On September 28, the nearby Chippewa Middle School held its annual Run-Walk Marathon, the school’s only fund-raiser. The entire student population ran or walked on a five-mile circuit through the neighborhood, including 26’s street. A group of parents took up positions on the sidewalk in front of his property, apparently to shield passing schoolchildren. At some point he addressed the passing crowd with a warning to prepare for an anthrax attack. The police came, took a report, and left. After this incident, the FBI started coming by his house to take photographs.

Or so 26 told me. This was the first point in our talks where I found myself dubious. It seemed hard to fathom that anyone in the United States could have made any kind of public statement using the word “anthrax” less than one week before the first anthrax attack was announced and not have disappeared into detention. “Some people call it intuition,” 26 said jovially. “Let’s just say I got lucky.”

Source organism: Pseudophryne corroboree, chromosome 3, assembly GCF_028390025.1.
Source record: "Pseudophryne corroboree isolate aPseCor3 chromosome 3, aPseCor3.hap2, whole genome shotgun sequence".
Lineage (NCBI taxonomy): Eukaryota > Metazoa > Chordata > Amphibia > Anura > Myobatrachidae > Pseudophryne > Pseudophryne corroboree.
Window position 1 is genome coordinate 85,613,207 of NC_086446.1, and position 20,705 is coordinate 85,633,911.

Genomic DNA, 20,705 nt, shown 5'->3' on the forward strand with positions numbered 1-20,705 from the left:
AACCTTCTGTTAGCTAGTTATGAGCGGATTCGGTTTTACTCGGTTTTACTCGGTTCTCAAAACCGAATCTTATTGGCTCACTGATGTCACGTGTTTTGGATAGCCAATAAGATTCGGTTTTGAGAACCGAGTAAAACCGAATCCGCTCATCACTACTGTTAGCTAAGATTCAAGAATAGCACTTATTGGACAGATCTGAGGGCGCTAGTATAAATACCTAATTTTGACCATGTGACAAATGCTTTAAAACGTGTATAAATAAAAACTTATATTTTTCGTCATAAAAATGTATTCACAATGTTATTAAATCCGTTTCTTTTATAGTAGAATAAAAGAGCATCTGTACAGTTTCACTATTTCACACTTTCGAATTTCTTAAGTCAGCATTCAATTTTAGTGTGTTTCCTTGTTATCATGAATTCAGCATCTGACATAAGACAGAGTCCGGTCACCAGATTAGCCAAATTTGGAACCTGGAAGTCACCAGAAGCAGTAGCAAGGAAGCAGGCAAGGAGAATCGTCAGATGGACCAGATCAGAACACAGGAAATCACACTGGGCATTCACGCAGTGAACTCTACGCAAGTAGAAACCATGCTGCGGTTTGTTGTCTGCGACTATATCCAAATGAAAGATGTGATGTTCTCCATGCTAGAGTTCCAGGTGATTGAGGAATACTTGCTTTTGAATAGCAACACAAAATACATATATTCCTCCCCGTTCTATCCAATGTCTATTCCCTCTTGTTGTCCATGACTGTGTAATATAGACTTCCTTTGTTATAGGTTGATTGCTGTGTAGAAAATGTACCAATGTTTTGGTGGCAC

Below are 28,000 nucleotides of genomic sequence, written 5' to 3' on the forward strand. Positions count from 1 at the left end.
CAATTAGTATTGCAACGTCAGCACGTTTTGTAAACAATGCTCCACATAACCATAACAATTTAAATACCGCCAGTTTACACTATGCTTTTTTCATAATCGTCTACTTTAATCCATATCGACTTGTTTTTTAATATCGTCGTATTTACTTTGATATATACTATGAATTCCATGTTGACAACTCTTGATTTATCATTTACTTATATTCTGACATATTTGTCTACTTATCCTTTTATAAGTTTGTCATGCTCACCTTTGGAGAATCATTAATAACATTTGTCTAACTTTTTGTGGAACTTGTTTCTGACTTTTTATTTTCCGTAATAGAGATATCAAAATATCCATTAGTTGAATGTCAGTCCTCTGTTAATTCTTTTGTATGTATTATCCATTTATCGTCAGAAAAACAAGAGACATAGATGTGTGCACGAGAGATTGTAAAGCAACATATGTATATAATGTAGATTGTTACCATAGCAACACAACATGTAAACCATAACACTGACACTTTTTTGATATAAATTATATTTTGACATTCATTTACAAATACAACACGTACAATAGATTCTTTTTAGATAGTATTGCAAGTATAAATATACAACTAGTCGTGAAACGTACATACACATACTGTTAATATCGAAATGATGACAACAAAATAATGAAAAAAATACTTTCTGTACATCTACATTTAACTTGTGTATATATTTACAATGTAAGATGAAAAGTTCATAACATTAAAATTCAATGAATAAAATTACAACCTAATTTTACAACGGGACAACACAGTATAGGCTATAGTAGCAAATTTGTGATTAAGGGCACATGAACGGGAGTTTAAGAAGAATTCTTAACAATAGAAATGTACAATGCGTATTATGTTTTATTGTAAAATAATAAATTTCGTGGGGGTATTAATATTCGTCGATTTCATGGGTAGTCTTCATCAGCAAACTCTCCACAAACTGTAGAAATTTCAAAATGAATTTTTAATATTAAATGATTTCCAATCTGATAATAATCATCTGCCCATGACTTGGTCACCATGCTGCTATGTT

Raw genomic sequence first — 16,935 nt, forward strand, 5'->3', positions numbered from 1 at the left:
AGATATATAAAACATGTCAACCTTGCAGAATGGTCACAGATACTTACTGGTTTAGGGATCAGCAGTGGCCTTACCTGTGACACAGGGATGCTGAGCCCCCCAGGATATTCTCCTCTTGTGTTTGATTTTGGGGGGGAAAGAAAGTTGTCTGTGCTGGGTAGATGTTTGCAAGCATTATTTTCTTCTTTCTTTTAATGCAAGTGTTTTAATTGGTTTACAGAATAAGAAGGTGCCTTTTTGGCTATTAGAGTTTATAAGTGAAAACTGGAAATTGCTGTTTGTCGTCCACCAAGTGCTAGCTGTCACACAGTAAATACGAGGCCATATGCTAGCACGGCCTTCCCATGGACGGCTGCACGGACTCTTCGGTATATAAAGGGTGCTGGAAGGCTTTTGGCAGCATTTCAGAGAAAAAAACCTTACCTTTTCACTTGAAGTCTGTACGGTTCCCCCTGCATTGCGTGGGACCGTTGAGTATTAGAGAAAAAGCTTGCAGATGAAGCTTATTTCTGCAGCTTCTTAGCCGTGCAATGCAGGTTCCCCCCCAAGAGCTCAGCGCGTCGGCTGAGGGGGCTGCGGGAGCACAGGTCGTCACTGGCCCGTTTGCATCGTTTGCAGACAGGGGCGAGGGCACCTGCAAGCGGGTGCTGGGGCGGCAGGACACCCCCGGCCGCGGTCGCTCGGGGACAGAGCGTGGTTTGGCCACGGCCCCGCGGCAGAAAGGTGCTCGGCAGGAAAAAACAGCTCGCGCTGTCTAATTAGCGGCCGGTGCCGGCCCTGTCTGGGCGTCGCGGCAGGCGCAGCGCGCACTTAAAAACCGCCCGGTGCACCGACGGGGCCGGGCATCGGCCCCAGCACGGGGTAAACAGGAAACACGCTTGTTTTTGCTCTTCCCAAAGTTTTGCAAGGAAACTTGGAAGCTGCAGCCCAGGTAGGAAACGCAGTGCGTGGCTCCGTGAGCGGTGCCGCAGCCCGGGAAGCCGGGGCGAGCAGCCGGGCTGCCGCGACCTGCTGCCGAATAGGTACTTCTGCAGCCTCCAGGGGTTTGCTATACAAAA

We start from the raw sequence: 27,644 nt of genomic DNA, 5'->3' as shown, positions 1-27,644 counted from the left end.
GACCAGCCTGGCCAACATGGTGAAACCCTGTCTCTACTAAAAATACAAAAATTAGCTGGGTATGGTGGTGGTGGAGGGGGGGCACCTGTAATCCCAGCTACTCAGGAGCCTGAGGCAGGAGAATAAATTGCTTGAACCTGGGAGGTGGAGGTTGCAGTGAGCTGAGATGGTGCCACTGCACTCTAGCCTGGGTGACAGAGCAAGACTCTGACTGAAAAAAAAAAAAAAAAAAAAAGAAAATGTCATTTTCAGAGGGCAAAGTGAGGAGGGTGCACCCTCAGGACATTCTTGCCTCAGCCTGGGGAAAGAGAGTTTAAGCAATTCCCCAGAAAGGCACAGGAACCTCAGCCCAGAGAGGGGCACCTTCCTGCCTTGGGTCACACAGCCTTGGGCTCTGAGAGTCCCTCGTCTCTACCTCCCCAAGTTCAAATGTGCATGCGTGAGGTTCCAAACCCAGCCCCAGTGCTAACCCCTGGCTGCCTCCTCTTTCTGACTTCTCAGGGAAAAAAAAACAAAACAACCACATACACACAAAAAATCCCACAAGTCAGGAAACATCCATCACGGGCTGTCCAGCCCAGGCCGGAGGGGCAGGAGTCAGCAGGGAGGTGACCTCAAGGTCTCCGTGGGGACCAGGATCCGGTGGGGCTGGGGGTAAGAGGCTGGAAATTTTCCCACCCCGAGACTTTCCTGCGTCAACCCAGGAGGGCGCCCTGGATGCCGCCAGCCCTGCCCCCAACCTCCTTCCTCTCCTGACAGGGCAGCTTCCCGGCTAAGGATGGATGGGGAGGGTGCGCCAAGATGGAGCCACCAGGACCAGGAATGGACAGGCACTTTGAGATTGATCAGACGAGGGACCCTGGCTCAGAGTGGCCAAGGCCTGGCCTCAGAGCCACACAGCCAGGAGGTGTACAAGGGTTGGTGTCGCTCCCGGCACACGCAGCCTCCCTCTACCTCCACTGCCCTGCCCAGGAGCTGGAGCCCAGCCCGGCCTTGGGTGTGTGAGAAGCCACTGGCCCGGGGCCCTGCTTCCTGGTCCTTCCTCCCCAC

Dart in Flint, 1984. Photo by Monte Dickinson
Over the course of the next six months, he rotated 75 to 100 signs, some thoroughly reasonable (“HUMAN LIFE IS NOT SACRED UNTIL ALL LIFE IS SACRED TO HUMANS”), others very much in the style of Little Doc (“NO CHOICE, ABORTION NOW, INFANTICIDE NOW”). He also added a plaster lawn statue of Jesus holding a pack of matches next to a gasoline container and an American flag. 26 seemed to relish the consternation he caused. “Oh! I had more fun just looking out my window and watching this old guy. I’ve never seen somebody so mad in my life! And that was still the old Doc. You know... I was just in seventh heaven watching people get so worked up. Because that was my purpose in life.”

I pressed this point, because his situation seemed so stressfully alien. “I thrived on that stuff!” he asserted cheerfully. “That’s the same as being in the Christmas Folks in the 1980s! Same stuff! I loved to be hated, at the time. Oh yeah!” But later in our conversation, he admitted that there had been a huge component of loneliness in his stand. To be in a band, even a heavily confrontational band, is to always be in the presence of two or three like-minded companions. His confrontation in 2001 was solo. The stress of being on the alert day after day took a toll.